The little garrison left by General Forbes to hold the now historic
Forks of the Ohio had much to do. Their first duties were sad in the
extreme. The bodies of those who had fallen in the fatal engagement
on Grant's Hill yet lay scattered on the field, scalped and mutilated.
These were gathered and given Christian interment. Then burial parties
went to Braddock's battleground and gathered the whitened bones of
those sacrificed there, and these were also committed to soldiers' graves.
The capture of Fort Duquesne was hailed everywhere throughout the
colonies as a harbinger of better days. The ambitious views of the
French in extending their settlements to the Mississippi had been frus-
trated; the friendship of the Indians had been regained. They were no
longer the allies of the French and herein is the story of the daring and
suffering of Christian Frederick Post. Conferences were immediately
held at the site of Duquesne and the Delawares were the first to sue for
peace. This conference was held by Colonel Bouquet, with George
Croghan, deputy under Sir William Johnson, commissioner of Indian
affairs, present, and Col. John Armstrong and other officers also, with
Capt Henry Montour interpreter.

Subsequent conferences were held at the new Fort Pitt, participated
in by Colonel Mercer, Croghan, Trent and Thomas McKee, assistants
to Croghan, with Montour, "Joe" Hickman and other interpreters. All
the tribes that ranged the region seem to have participated and every-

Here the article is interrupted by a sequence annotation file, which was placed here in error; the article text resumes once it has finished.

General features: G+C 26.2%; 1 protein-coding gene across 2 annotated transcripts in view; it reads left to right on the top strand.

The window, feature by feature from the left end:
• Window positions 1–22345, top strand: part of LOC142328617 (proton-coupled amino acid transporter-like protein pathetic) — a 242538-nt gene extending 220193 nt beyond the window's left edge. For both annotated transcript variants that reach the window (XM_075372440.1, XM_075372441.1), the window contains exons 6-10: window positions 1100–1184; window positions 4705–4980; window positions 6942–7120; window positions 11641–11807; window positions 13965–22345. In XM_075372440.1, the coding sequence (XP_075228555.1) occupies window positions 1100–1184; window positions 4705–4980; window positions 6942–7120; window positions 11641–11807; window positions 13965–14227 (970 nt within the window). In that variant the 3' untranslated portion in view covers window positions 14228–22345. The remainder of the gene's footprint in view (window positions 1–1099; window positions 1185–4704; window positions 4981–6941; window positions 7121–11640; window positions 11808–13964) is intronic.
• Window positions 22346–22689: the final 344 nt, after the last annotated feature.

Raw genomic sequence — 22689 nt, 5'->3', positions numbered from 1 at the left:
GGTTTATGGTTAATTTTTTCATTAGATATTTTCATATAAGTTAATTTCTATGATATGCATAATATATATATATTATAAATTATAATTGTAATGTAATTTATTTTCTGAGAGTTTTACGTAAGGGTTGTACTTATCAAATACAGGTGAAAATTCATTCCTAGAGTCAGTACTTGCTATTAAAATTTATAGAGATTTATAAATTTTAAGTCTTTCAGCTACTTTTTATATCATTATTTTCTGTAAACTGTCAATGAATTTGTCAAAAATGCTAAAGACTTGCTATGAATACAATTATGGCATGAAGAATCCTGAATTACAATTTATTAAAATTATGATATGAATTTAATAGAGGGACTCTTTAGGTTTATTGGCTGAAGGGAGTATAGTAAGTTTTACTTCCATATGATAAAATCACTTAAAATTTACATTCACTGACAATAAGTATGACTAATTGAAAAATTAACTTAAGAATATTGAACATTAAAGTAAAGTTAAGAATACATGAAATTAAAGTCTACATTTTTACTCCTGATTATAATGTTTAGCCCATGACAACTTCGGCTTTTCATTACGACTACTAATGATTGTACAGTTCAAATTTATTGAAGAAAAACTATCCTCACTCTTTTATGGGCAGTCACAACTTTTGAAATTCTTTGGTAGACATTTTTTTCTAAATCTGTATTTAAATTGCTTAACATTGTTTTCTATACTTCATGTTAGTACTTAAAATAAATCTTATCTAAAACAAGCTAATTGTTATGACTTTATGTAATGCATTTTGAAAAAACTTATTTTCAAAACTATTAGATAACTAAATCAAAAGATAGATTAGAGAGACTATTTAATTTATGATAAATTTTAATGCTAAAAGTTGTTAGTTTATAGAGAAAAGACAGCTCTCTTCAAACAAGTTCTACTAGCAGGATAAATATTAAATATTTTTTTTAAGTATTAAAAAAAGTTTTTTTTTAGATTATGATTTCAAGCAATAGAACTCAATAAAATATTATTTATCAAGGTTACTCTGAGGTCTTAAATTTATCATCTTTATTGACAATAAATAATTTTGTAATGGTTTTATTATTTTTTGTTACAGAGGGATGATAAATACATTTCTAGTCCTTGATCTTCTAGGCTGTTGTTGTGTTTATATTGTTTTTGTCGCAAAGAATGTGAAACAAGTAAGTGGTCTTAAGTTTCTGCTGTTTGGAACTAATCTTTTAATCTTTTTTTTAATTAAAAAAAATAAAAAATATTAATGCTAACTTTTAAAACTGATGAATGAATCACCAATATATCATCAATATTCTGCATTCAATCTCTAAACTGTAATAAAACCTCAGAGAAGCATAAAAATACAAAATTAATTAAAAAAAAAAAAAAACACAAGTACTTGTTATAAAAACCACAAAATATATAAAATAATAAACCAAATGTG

thing went along nicely until Pontiac decreed otherwise.

The French had occupied their stronghold here and the key to the
West but a short time comparatively. Four years and eight months in
all, but in that time an appalling amount of suffering and bloodshed
had fallen upon the English. It was a period memorable for the terrors
and cruelties of unsparing warfare from the time Ensign Edward Ward
had been foiled at the approach of the formidable and motley-manned
flotilla of Contrecoeur, leaving the unfinished fortification upon which
rose Fort Duquesne, and happy indeed was the day when the proud
flag of England floated in triumph from its fire-scathed walls.

i5"Fight with France for North America;" pp. 283-284.

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Dr. Cyrus Townsend Brady esteems Forbes a hero if ever there was
one. He calls attention to the fact that there is no mention of him
in the "Encyclopedia Brittanica" and none in a monumental work entitled
"The Dictionary of National Biography." Brady says Forbes was "a
man of liberal and enlightened views, courteous in his bearing, and tact-
ful in his methods, but determined — terribly resolute. By his generous
and kindly manner, he attached to himself those whom Braddock and his
officers had alienated by their contempt. The general was in himself a

Parkman says: "If Forbes' achievement was not brilliant, its solid
value was above price. It opened the great West to English enterprise,
took from France half her savage allies and relieved the Western borders
from the scourge of Indian war. The frontier population had cause to
bless the memory of the steadfast and all-enduring soldier."*^

It was the beginning of the end of New France in America, the pass-
ing of that strange civilization Parkman has so beautifully described
when in reverie, to him :

Again their ghostly camp-fires seem to bum, and the fitful light is cast around on
lotd and vassal and black-robed priest, mingled with wild forms of savage warriors,
knit in close fellowship on the same stem errand. A boundless vision grows upon us,